VIA ROGERS AND COWAN
Cameron Esposito is just one of the artists performing at this year’s fest.
There are times, Zach Gzehoviak admits, when he and his Flyover Comedy Festival cohorts think ahead. With performers booked for the second-annual event this weekend, with venues set, with the basic mechanics finalized, there’s only the small matter of waiting for the weekend to pass in winning fashion before the whole process begins again. So to discuss “what’s next,” well, it’s a natural part of the process.
“Year three has come up between organizers and members of the board, like Rafe Williams and Emily Hickner,” Gzehoviak, the festival’s co-founder, says. “We toss out ‘next year’ all the time. And that’s what we hope happens, of course. We’re feeling confident about this year, where we are financially and the shows. We think about plans for next year and all have thoughts on acts.”
The festival has its eye on the bigger picture.
“Years four and five haven’t come up,” he says. “But we did go into this longevity in mind and as something that we can grow in the Grove. There are multiple goals. We want to get some industry folks to these events, to provide opportunities for local comics. For traveling comics, we want to give them one more reason to come through here and perform, give them a few ten-minute sets in front of people who might be good contacts.”
And, of course, there’s the matter of giving St. Louis fans a chance to catch local, regional and national acts in one central location.
While this year’s festival remains in the Grove, there are mild variations from 2017. The side room at Gezellig, in action last year, has become a pizza parlor and so is out of the venue mix. In lieu of it is the Monocle. With its two stages built for the art of comedy, the Improv Shop is predictably the festival’s centerpiece. Unless you want to tag the Ready Room that way, as the club will host three nights of headlined comedy this year, up from one such show last year. And Handlebar will host open mics.
The mix of venues, Gzehoviak believes, will provide those who buy weekend-long wristbands a chance to see multiple forms of comedy, only one parking spot needed. Thirty-plus events are scheduled across three days.
“So many festivals out there do all standup,” he says. Flyover adds “some variety shows, some podcasts. We’re offering improv, sketch shows. That gives people a reason to go to more than one show a night. From producing shows, we know that people can tap out after 75 minutes of standup. This allows them an opportunity to go to a show, grab a drink somewhere else in the Grove, then hit up another show that’s completely different later that night. There’s something cool in that. And there are even things like karaoke planned for Friday night at the Improv Shop, which’ll be a fun thing to attend, a party.”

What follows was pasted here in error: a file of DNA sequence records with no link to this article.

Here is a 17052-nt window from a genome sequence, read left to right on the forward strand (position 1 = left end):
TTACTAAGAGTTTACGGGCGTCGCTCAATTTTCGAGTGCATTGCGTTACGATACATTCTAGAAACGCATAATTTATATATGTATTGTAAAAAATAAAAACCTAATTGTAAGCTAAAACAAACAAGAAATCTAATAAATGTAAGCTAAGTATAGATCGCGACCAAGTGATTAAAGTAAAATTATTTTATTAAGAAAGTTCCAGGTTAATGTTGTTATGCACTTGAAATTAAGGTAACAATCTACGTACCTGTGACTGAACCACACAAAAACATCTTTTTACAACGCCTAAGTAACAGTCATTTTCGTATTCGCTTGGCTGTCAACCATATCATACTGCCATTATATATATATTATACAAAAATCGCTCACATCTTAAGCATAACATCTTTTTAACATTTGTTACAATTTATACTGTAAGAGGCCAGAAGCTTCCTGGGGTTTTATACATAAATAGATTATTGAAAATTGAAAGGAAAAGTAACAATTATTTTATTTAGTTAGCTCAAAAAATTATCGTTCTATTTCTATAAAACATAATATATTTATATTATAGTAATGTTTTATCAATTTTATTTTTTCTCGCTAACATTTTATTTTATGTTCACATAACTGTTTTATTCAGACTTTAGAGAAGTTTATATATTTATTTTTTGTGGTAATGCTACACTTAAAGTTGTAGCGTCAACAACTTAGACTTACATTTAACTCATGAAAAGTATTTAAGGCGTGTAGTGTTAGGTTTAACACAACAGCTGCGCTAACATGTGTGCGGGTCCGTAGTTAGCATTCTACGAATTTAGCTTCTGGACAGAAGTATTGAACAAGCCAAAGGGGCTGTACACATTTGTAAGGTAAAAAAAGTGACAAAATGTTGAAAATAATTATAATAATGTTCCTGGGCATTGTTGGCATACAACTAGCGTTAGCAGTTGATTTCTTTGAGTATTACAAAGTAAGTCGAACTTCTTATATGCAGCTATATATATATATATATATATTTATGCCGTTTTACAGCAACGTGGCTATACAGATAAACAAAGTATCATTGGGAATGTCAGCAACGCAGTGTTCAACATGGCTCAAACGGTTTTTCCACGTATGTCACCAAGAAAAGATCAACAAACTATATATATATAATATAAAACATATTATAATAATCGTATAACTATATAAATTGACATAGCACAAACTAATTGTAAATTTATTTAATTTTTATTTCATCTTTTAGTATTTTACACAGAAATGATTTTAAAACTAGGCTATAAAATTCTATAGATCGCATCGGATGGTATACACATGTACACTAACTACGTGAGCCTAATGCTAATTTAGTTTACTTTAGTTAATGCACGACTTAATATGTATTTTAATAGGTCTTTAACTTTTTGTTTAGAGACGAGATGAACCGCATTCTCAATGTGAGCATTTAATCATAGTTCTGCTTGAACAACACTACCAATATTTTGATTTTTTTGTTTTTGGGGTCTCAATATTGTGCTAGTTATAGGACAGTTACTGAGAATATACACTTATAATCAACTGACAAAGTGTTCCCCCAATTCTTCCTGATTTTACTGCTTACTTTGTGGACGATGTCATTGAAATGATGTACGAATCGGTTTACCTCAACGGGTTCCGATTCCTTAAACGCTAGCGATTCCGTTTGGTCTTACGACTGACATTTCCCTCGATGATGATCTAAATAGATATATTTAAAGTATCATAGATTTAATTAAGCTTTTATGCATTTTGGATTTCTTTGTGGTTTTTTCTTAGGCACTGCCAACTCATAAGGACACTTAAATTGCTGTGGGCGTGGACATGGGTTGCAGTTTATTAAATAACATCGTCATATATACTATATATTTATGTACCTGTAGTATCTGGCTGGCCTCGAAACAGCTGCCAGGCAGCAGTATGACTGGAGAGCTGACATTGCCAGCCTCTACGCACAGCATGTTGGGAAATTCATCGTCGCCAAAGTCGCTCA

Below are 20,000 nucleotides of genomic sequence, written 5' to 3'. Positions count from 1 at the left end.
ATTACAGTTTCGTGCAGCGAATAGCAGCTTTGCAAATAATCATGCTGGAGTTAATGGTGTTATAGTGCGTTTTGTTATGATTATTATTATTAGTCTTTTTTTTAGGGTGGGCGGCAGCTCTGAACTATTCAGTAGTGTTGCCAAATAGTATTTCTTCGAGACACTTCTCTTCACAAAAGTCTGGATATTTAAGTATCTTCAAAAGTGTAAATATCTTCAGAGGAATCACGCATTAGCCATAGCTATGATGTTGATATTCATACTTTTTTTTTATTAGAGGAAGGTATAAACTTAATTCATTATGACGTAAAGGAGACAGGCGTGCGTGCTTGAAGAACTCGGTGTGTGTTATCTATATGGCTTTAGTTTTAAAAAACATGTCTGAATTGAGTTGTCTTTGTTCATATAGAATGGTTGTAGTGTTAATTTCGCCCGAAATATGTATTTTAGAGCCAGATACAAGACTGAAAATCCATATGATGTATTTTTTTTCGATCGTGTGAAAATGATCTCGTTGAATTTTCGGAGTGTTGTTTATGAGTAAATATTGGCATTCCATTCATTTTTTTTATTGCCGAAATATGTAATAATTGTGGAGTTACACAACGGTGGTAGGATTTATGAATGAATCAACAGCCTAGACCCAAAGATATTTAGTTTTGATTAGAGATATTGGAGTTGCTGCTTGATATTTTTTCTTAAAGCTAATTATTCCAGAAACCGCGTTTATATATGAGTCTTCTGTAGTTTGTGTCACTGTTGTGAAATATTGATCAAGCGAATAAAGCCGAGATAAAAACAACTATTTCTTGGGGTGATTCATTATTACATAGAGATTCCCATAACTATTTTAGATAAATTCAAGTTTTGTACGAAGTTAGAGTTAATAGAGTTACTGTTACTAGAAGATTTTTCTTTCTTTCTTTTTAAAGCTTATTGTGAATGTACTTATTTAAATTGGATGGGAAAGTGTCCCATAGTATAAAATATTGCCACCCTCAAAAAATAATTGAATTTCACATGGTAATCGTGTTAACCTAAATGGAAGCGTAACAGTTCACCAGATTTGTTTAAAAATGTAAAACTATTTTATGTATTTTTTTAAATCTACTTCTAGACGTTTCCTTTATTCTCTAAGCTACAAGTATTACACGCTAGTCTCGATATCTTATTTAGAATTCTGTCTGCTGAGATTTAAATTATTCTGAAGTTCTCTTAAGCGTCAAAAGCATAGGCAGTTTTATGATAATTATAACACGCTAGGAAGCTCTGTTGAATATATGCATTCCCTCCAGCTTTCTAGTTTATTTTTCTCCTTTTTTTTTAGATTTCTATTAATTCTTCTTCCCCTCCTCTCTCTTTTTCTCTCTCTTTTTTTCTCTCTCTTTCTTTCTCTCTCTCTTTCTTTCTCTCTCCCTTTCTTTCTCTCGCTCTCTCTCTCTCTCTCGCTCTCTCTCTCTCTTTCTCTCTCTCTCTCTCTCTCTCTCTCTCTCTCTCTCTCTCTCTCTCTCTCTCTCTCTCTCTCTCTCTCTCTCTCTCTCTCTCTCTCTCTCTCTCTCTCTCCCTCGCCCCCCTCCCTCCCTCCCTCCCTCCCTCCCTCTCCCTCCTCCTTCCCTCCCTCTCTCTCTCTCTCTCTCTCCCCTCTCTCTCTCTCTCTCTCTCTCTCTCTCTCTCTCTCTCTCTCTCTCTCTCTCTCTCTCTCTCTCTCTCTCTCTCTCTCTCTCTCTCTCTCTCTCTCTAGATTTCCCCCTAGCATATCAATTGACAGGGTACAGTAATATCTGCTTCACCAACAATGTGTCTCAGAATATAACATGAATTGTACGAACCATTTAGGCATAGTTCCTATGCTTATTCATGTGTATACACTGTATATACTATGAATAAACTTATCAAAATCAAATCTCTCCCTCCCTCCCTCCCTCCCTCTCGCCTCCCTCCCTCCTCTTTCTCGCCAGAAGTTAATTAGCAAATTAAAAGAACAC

Fatal Bus Accident is among this year's festival bookings.
With the Ready Room now a full-time festival venue, organizers were able to increase the talent level across all the rooms, adding headlining standup talents in Cameron Esposito, Janelle James, Shane Torres, Ben Kronberg and JC Coccoli, as well as noted groups the Improvised Shakespeare Co. and Matt Damon Improv. Gzehoviak and his co-founders — Brady McAninch and Kris Wernowsky, the latter a former contributor to the RFT
— all have their own picks for can’t-miss shows, including the group efforts Late Late Breakfast, Arguments & Grievances and Adult Spelling Bee.
“From a growth standpoint,” Gzehoviak says, “we’ve invested a lot more into talent this year. We’re pretty excited from a talent standpoint level, and not just the Ready Room, main headliner acts.”
Plenty of local standups are represented, including such standouts as Justin Luke, Angela Smith and Libbie Higgins, plus one of the city’s most unpredictable, amusing sketch/variety shows, Fatal Bus Accident.
“Something I’ve definitely wanted since we started last year is to be inclusive,” Gzehoviak says. “There’s a good amount of St. Louis comics, in addition to the submissions performers. So much of this is about highlighting the local scene and providing a platform for them.
“Last year,” he adds, “we were surprised at the turnout. We really were. I thought I might be going up to comics from outta town and saying, ‘Sorry this show was kinda light, but thanks for coming out.’ But every show was full. At this point, wristband sales are up over last year and individual tickets are on sale and we’ll push the heck out of those. People are more aware of the festival this year and we hope they’ll be more interested in going to one show, or even the whole weekend.”
For tickets and more information, visit flyovercomedyfest.com
Editor's note: A previous version of this story contained inaccurate information about the location of karaoke night. It's at the Improv Shop, not the Ready Room. We regret the error.